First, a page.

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Silvio's Teflon triumph: Berlusconi enjoys electoral success

Despite the lurid headlines, nothing seems to stick to Italy's PM – as the latest elections demonstrate

Silvio Berlusconi can breathe again. After weeks of revelations about his private life – culminating in a prosecutor's decision to question dozens of young women on suspicion that they were paid to attend his parties – Italy's Prime Minister shrugged off the pressure yesterday, recording a convincing victory for his centre-right coalition in provincial and municipal elections across the country.

Beyond Italy's borders it may seem inconceivable that an elected national leader could comport himself like an ancient Roman emperor without facing grave political consequences. But within Italy, Mr Berlusconi's fallible humanity and the fact that he is not so obsessed with power play that he has no time for the sweeter things in life, are seen by many as points in his favour.

So while the centre-left celebrated their success in hanging on to much of its traditional "red zone" in central Italy, Mr Berlusconi's Freedom People Party managed to seize control of Milan and Venice. "If this is a victory for the opposition, we always want to lose like this," Mr Berlusconi crowed after results were in. "Before this provincial election, the Freedom People governed five million people [in the constituencies which voted]. Now it governs as many as 21 million."

In reality the result was more complex and nuanced, and according to Italy's top pollster, Renato Mannheimer, a steep rise in abstentions was the most important new development. Mr Berlusconi is also responsible for the fact that the popular opinion of politicians has sunk to a new low, 25 per cent of people associating politics with "disgust", and another 22 per cent with "anger".

And Mr Berlusconi is by no means out of the woods. Since his wife of 20 years, Veronica Lario, announced in early May that she was suing for divorce because of his endless womanising, the Italian Prime Minister has been engulfed by wave after wave of damaging revelations regarding his apparent obsession with surrounding himself with pouting lovelies.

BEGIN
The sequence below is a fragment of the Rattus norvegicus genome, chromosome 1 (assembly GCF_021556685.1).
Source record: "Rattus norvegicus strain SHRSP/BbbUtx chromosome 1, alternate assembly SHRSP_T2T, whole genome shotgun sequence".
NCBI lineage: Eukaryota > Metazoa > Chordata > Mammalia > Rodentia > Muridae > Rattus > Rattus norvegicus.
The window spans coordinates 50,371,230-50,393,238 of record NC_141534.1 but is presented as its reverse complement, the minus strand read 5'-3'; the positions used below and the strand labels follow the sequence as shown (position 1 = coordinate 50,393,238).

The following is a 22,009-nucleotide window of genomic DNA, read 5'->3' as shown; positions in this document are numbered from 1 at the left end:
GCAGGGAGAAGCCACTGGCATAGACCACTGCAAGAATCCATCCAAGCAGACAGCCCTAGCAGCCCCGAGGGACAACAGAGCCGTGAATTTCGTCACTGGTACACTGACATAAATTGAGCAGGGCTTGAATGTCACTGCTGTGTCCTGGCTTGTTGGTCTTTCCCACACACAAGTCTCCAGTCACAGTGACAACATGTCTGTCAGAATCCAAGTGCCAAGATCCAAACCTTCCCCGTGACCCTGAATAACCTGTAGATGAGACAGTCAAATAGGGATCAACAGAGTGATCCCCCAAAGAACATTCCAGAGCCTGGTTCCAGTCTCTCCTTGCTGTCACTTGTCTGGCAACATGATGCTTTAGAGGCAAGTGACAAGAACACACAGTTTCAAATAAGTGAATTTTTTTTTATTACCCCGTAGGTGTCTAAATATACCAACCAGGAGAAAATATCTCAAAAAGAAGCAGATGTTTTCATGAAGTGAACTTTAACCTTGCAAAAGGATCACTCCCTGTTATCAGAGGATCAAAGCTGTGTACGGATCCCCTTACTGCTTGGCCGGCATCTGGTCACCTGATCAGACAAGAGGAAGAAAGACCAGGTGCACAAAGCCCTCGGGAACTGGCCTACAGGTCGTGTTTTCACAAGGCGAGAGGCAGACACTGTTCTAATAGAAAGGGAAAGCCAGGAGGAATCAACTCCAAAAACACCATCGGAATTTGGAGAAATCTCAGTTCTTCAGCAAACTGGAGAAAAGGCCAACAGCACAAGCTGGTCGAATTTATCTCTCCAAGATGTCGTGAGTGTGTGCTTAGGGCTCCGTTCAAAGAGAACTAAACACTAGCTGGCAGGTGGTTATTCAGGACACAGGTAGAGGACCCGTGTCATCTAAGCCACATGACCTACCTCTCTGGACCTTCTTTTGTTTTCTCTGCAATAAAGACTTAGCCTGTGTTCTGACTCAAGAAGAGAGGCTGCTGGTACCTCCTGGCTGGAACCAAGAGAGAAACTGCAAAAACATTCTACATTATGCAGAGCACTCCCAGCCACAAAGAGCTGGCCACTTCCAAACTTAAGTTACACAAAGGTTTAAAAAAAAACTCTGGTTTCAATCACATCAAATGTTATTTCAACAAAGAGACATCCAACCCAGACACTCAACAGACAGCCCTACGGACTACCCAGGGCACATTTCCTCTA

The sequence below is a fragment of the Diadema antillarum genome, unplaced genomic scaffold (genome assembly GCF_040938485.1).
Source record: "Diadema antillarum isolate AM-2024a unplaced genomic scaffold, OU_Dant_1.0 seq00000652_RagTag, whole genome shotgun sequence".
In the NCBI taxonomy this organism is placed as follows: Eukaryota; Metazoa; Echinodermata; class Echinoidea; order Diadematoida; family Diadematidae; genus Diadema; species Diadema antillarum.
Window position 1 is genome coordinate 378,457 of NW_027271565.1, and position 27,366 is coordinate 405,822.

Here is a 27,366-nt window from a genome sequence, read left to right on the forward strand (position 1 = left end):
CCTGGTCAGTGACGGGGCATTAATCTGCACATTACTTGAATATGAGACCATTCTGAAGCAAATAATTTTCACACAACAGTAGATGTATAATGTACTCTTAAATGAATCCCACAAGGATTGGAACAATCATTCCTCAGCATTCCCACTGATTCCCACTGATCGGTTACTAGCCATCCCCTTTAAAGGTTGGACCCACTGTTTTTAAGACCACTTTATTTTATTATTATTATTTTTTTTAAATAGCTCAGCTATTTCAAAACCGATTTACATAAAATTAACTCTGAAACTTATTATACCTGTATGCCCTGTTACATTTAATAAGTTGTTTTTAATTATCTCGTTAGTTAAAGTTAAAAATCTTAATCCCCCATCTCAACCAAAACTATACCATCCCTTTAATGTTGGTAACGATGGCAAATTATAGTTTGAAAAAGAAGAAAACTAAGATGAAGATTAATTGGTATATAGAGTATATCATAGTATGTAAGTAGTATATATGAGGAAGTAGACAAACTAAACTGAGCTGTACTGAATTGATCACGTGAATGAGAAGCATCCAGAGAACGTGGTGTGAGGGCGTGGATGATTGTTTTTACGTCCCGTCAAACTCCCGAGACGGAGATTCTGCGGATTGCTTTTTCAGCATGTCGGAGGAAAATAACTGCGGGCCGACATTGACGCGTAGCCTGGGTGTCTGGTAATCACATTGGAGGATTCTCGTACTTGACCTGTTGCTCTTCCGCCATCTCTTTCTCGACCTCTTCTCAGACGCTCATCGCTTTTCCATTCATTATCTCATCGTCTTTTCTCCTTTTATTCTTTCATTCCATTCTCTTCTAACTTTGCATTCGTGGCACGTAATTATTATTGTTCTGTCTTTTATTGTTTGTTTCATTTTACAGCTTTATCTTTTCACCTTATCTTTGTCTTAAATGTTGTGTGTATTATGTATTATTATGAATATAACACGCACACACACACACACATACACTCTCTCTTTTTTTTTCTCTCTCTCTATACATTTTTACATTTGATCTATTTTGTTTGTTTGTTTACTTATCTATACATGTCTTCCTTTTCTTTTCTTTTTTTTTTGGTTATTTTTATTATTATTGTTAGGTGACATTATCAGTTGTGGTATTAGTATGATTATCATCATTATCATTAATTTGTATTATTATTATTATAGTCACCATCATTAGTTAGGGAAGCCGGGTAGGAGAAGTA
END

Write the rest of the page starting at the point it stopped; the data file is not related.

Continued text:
One of the women invited to a party last November at Mr Berlusconi's home in a palazzo in central Rome, 42-year-old Patrizia D'Addario, said she was promised €2,000 (£1,700) to attend and when she saw the gaggle of women already present, said to herself: "But this is a harem." Photographs were released of two other women, Lucia Rossini and Barbara Montereale, supposedly taken by themselves in the bathroom in Mr Berlusconi's apartment. And now as many as 30 women invited to such events, many of them from eastern Europe, are being questioned by prosecutors as part of an investigation into the alleged procuring of prostitutes for these parties, while a business acquaintance of Mr Berlusconi, Giampaolo Tarantini, who Ms D'Addario said had paid her for attending the party, is also to be questioned in the same investigation. Mr Tarantini has denied the accusations, but publicly apologised to Mr Berlusconi for the embarrassment the affair had caused.

Yesterday, in an interview published in La Famiglia Cristiana, Italy's best-selling weekly, whose editor says he has received "many angry letters" about the Prime Minister's peccadilloes, Mr Berlusconi attempted to draw a line under his troubles. He claimed that Ms D'Addario had been given "a very precise and well-compensated mandate" to discredit him, but denied flatly that he had paid any of the women. "I have never paid a woman," he declared. "I have never understood what satisfaction there would be if not in the satisfaction of conquest... There is nothing in my private life for which I must apologise."

But the editor of the magazine thought otherwise. "It's gone beyond the limits of decency," Antonio Sciortino wrote of the affair in the magazine. "One cannot ignore the moral emergency, one cannot pretend that nothing has happened. Christians – as the letters from readers demonstrate – are appalled by this climate of moral decadence."

Taken together with recent criticism in the columns of L'Avvenire and by the Archbishop of Lanciano-Ortona, these words must send alarm bells ringing in the Berlusconi camp. No Italian politician with their wits about them likes to alienate the Catholic vote. So the scandal continues to fester, though Mr Berlusconi will not face another electoral test until next year. And already the accusations against him have obliged him to abandon or at least downplay his ambitions for the highest office in the land, that of president. "I have no interest in being president," he replied flatly when questioned about it in recent days.

This week three academics at Italian universities have gathered "hundreds" of signatures for a letter to the wives of G8 leaders due to arrive in Italy next month for the G8 summit, urging them to boycott the event because of "the way in which prime minister Silvio Berlusconi treats women both in public and in private".

The proximity of the scandal to the summit revives unpleasant memories for Mr Berlusconi: at a summit in 1994, during his first term as PM, he was served with legal papers alleging corruption. Soon afterwards he resigned.